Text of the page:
By the last half of the 19th century Great Britain had come to want a closer relationship with the Kingdom of Benin; for British officials were increasingly interested in controlling trade in the area and in accessing the kingdom's rubber resources to support their own growing tire market.

Several attempts were made to achieve this end beginning with the official visit of Richard Francis Burton in 1862 when he was consul at Fernando Pó. Following that came attempts to establish a treaty between Benin and the United Kingdom by Hewtt, Blair and Annesley in 1884, 1885 and 1886 respectively. However, these efforts did not yield any results. The kingdom resisted becoming a British protectorate throughout the 1880s, but the British remained persistent. Progress was made finally in 1892 during the visit of Vice-Consul Henry Galway. This mission was the first official visit after Burton's. Moreover, it would also set in motion the events to come that would lead to Oba Ovonramwen's demise.

The Galway Treaty of 1892Edit

At the end of the 19th century, the Kingdom of Benin had managed to retain its independence and the Oba exercised a monopoly over trade which the British found irksome. The territory was coveted by an influential group of investors for its rich natural resources such as palm-oil, rubber and ivory. After British consul Richard Burton visited Benin in 1862 he wrote of Benin's as a place of "gratuitous barbarity which stinks of death", a narrative which was widely publicized in Britain and increased pressure for the territory's subjugation.[12] In spite of this pressure, the kingdom maintained independence and was not visited by another representative of Britain until 1892 when Henry Gallwey, the British Vice-Consul of Oil Rivers Protectorate (later Niger Coast Protectorate), visited Benin City hoping to open up trade and ultimately annex Benin Kingdom and make it a British protectorate.[13] Gallwey was able to get Omo n’Oba (Ovonramwen) and his chiefs to sign a treaty which gave Britain legal justification for exerting greater influence over the Empire. While the treaty itself contains text suggesting Ovonramwen actively sought Britain's protection, this appears to be a fiction. Gallway's own account suggests the Oba was hesitant to sign the treaty.[14] Although some suggest that humanitarian motivations were driving Britain's actions,[15] letters written between administrators suggest that economic motivations were predominant.[16] The treaty itself does not explicitly mention anything about Benin's "bloody customs" that Burton had written about, and instead only includes a vague clause about ensuring "the general progress of civilization".[16]

The conflict of 1897Edit

 
An unidentified West African flag allegedly brought to Britain by Admiral F. W. Kennedy after the expedition.

When people in Benin discovered Britain's true intentions were an invasion to depose the king of Benin, without approval from the king his generals ordered a preemptive attack on the British party approaching Benin City, including eight unknowing British representatives, who were killed. A punitive expedition was launched in 1897. The British force, under the command of Admiral Sir Harry Rawson, razed and burned the city, destroying much of the country's treasured art and dispersing nearly all that remained. The stolen portrait figures, busts, and groups created in iron, carved ivory, and especially in brass (conventionally called the "Benin Bronzes") are now displayed in museums around the world.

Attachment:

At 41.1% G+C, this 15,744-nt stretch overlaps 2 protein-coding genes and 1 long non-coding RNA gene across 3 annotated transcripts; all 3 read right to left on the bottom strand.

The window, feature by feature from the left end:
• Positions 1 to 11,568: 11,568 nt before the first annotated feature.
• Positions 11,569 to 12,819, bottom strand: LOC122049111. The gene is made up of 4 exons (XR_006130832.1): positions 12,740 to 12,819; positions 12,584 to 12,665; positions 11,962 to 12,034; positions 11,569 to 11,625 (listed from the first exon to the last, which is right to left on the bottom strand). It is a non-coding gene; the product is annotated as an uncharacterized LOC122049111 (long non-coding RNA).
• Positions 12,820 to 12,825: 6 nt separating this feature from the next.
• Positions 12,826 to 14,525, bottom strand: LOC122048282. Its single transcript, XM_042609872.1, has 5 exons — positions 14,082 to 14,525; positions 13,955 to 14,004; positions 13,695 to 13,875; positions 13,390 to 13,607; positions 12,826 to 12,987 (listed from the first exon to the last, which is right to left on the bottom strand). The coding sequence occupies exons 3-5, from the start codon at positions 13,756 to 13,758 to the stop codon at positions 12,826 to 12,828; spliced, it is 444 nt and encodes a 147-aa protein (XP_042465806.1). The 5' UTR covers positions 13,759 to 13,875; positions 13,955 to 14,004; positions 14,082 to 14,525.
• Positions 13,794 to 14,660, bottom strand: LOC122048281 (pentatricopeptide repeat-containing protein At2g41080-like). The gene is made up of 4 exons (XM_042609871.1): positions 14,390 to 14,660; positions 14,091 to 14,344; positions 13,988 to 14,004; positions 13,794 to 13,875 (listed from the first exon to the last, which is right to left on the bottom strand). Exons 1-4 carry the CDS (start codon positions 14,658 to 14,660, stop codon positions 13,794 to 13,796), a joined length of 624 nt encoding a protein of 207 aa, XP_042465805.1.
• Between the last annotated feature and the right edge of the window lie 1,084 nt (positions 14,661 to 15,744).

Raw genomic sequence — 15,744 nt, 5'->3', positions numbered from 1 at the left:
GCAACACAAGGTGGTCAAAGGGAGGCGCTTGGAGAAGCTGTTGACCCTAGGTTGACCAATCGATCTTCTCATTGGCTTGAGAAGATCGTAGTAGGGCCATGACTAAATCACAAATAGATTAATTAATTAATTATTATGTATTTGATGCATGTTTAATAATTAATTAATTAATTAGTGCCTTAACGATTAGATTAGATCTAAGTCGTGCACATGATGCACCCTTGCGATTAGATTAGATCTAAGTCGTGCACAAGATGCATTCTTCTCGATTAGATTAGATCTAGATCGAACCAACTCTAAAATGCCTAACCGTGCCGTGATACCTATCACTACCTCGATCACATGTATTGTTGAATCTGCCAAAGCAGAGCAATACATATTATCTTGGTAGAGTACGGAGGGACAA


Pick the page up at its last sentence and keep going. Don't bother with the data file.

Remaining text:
Benin todayEdit

The monarchy continues to exist today as one of the traditional states of contemporary Nigeria. Ewuare II, the present king, is one of the most prominent of the various traditional rulers of Nigeria.

See alsoEdit

ReferencesEdit

  1. ^ Ben-Amos, Paula Girshick (1995). The Art of Benin Revised Edition. British Museum Press. p. 20. ISBN 0-7141-2520-2.
  2. ^ Strayer 2013, pp. 695-696.
  3. ^ Ben Cahoon. "Nigerian Traditional States". Worldstatesmen.org. Retrieved 17 November 2016.
  4. ^ Time Life Lost Civilizations series: Africa's Glorious Legacy (1994) pp. 102–4
  5. ^ The History of Africa: The Quest for Eternal Harmony.
  6. ^ "The Benin City Pilgrimage Stations".
  7. ^ Slavery and the Birth of an African City: Lagos, 1760--1900.
  8. ^ Chapter 77, A History of the World in 100 Objects
  9. ^ a b c Osadolor, Osarhieme Benson (23 July 2001). "The military system of Benin Kingdom, c. 1440–1897 (D)" (PDF). University of Hamburg: 4–264.
  10. ^ Robert Sydney Smith, Warfare & diplomacy in pre-colonial West Africa, University of Wisconsin Press: 1989, pp. 54–62
  11. ^ R.S. Smith, Warfare & diplomacy pp. 54–62
  12. ^ Igbafe 1970, p. 385.
  13. ^ Igbafe 1970, pp. 385-400.
  14. ^ Igbafe 1970.
  15. ^ E.G. Hernon, A. Britain's Forgotton Wars, p.409 (2002)
  16. ^ a b Igbafe 1970, p. 387.

SourcesEdit

Sources

Further readingEdit

External linksEdit